The 2022 midterm elections are today. Here is a look at the candidates and constitutional amendments on Hanover ballots. Candidate platforms can be found through this pamphlet provided by Dartmouth Votes, a non-partisan voter awareness coalition.
Gubernatorial and Congressional Races
Governor Chris Sununu, a Republican who is seeking a fourth term in office, is facing off against Democratic state senator Tom Sherman in the New Hampshire gubernatorial election. The candidates have sparred over abortion, energy and education policies during the campaign. Two Libertarian candidates, Kelly Halldorson and Karlyn Borysenko, will also appear on the ballot.
In recent weeks, New Hampshire’s Senate race has become one of the most hotly contested in the nation — its outcome could determine control over the evenly-divided chamber. Democratic incumbent Maggie Hassan is running for a second term against retired Gen. Don Bolduc, a Republican. The Libertarian candidate Jeremy Kauffman is, along with Halldorson and Borysenko, one of the only three members of his party to qualify on the ballot.
Hassan and Bolduc have diverged on questions over abortion and the validity of the results of the 2020 election. Bolduc has shifted his position back and forth on the legitimacy of the election at least three times since August, reports indicate.
Town voters will also elect their representative in Congress. Hanover, which is located in New Hampshire’s second congressional district, is currently represented by Democratic Rep. Ann McLane Kuster ’78. A five-term incumbent, Kuster is facing off against Republican Robert Burns, a small business owner. The two have split over inflation and abortion in their recent debates.
If Kuster loses her bid for reelection, it will be the first time since 1995 in which the second district — and by extension, the College — is not represented by a Dartmouth alumnus in Congress.
Executive Councilor, State Senator, State Representative Races
In local races, executive councilor Cinde Warmington, the lone Democrat on New Hampshire’s state executive council, faces Republican state senator Harold French in her reelection bid. The five-member council has authority over the annual state budget and judicial appointments made by the governor.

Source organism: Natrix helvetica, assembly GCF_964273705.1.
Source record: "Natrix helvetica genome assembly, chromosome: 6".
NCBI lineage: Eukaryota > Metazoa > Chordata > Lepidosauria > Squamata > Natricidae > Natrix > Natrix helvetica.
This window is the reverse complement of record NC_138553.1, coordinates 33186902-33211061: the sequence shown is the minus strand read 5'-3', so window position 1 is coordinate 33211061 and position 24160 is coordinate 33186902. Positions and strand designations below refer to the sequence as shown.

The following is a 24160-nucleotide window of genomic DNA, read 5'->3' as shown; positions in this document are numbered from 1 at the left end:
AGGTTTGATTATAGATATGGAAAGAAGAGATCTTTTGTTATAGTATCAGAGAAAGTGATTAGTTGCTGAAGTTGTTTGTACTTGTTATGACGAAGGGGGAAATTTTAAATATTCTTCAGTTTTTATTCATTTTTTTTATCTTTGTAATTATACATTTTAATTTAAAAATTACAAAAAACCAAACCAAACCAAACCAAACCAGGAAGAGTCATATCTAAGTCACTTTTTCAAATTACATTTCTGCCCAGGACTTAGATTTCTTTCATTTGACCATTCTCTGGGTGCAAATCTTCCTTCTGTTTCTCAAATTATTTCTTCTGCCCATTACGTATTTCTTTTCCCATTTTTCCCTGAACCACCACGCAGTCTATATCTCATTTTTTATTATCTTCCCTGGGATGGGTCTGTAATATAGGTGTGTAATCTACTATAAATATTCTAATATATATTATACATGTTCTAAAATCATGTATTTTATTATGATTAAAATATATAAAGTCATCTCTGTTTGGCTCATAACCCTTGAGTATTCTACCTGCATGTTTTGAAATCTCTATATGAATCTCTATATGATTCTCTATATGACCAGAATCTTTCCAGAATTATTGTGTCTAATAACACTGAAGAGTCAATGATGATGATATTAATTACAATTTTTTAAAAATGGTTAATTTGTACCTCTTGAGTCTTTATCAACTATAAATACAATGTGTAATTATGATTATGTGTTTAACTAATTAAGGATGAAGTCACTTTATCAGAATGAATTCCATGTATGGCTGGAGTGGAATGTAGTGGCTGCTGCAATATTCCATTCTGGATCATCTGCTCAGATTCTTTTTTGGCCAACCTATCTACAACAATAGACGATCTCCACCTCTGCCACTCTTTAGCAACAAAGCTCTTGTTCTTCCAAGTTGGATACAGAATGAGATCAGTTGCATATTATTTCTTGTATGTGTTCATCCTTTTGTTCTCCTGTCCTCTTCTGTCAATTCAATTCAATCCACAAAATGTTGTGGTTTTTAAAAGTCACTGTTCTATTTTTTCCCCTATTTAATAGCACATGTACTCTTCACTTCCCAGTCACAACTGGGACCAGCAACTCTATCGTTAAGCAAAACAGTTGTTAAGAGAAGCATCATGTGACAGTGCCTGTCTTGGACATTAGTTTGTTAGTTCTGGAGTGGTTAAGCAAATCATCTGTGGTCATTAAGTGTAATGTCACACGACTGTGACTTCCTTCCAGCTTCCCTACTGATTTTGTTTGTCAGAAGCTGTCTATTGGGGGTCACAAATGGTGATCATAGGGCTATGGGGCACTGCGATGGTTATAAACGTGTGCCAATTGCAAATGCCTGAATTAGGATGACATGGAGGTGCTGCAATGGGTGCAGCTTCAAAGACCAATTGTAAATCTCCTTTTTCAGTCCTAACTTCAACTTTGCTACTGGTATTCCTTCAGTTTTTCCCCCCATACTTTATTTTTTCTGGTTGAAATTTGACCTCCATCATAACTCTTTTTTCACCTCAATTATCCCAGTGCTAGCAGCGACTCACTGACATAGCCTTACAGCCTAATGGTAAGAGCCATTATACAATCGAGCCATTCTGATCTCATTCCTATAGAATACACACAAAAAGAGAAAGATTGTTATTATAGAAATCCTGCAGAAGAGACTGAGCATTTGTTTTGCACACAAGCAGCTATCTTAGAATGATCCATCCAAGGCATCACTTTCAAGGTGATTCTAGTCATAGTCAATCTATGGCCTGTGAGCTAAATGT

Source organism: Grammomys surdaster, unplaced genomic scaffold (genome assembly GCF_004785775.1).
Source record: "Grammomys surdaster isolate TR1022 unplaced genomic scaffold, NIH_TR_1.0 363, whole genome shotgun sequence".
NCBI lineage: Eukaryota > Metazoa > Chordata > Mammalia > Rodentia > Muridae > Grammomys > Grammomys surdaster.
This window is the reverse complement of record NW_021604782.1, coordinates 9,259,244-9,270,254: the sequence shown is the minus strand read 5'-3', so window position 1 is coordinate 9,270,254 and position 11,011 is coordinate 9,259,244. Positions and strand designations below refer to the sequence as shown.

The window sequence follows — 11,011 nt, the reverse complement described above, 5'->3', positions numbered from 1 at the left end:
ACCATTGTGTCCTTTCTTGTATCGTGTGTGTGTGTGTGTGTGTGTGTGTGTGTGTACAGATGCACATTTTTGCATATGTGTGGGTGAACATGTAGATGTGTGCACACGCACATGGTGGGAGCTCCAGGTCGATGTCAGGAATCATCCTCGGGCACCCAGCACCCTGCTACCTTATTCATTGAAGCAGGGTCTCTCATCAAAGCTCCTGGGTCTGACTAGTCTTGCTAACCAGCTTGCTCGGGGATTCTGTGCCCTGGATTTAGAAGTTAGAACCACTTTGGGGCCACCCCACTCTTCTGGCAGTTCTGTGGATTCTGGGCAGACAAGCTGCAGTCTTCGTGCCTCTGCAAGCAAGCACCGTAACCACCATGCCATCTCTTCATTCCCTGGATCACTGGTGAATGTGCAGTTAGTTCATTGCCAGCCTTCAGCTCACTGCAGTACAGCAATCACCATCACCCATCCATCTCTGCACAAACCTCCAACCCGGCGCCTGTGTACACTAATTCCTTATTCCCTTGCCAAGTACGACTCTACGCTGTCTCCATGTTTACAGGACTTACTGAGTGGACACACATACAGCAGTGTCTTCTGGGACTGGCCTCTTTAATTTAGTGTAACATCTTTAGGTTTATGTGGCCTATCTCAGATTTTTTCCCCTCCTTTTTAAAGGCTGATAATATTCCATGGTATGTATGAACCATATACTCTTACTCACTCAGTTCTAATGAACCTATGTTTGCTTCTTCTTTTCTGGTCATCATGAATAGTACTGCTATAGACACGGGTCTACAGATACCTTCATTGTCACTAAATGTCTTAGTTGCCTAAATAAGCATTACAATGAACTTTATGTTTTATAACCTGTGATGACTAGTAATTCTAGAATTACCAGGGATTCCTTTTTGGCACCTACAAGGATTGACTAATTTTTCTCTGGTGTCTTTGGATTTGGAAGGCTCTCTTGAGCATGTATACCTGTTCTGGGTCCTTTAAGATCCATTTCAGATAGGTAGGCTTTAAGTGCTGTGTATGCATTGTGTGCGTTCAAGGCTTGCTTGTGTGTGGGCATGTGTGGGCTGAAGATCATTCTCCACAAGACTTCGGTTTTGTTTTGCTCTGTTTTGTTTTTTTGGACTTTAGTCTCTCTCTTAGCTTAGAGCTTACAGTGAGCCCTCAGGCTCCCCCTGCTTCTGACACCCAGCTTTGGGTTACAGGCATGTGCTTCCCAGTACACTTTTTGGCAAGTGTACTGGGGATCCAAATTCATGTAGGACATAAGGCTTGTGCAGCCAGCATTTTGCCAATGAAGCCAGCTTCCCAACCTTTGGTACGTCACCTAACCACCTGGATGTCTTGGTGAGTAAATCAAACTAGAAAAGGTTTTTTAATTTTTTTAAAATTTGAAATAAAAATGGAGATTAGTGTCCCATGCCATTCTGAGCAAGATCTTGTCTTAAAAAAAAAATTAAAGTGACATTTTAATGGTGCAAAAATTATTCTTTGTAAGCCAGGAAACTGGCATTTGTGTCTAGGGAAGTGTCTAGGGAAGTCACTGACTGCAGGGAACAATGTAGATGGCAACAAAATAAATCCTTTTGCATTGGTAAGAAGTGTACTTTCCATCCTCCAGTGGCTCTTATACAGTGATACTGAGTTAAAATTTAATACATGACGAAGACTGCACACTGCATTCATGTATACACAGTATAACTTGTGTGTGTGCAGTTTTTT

Voters will also be able to elect Hanover’s representation in both chambers of the state legislature, where Republicans currently hold the majority. Hanover, which is located in the state Senate’s fifth district, is currently represented by Democrat Suzanne Prentiss. Physician John McIntyre, a Republican, is challenging Prentiss in her bid for a second two-year term.
In Grafton 12 — Hanover’s district in the state House of Representatives — voters will be able to select up to four candidates from those listed on the ballot. The four incumbents, Mary Hakken-Phillips, College government professor Russell Muirhead, Sharon Nordgren and James Murphy, who are all Democrats, are running unopposed.
In Grafton County, where Hanover is located, voters will be able to choose candidates for six county-wide offices. In the county Sheriff election, which oversees local law enforcement in the area, Democratic incumbent Jeffery Stiegler is seeking a third term against retired police captain Steve Tatham, a Republican.
The county treasurer race will pit three-term Democratic incumbent Karen Liot Hill against Republican Brian Dear. The treasurer’s office is “primarily responsible for investing taxpayer dollars, securing favorable interest rates when borrowing is necessary, and exercising oversight of fiscal matters,” according to the Upper Valley Democrats’ website.
In the race for the Grafton County register of deeds, five-term incumbent Kelley Jean Monahan, a Democrat, is running for reelection against Republican John Randlett, a local business treasurer and controller. The office, according to documents from the Property Records Industry Association, oversees “proper and legal procedure for recording property ownership.”
County attorney Martha Ann Hornick and county commissioner Wendy Piper, who are both Democrats, are running unopposed in their respective reelection campaigns.
Finally, in the election for the county register of probate, two former state representatives, Democrat Chuck Townsend and Republican Paul Ingbretson, are running for the post. In 2011, the New Hampshire state government transferred the register of probate’s responsibilities to a court employee.
The position itself is the subject of a constitutional question also on the ballot, which asks voters whether they want to eliminate the register of probate.
Constitutional Amendment Questions
New Hampshire voters will be presented with two state constitutional amendments this year. The first asks whether voters want to eliminate the register of probate role entirely. Earlier this year, bipartisan majorities in the state House and Senate voted to eliminate the position.
The position “has no office, no phone, no desk, no computer, and no real duties, but does have a stipend of $100 a year,” wrote former speaker of the New Hampshire House of Representatives Donna Sytek in The Eagle-Tribune.
Voting “yes” would eliminate the position, while voting “no” would preserve it.
The other amendment on the ballot asks whether voters want to convene a state constitutional convention. The question is asked every ten years as mandated by Article 100 of the state constitution, and it was last approved in 1982.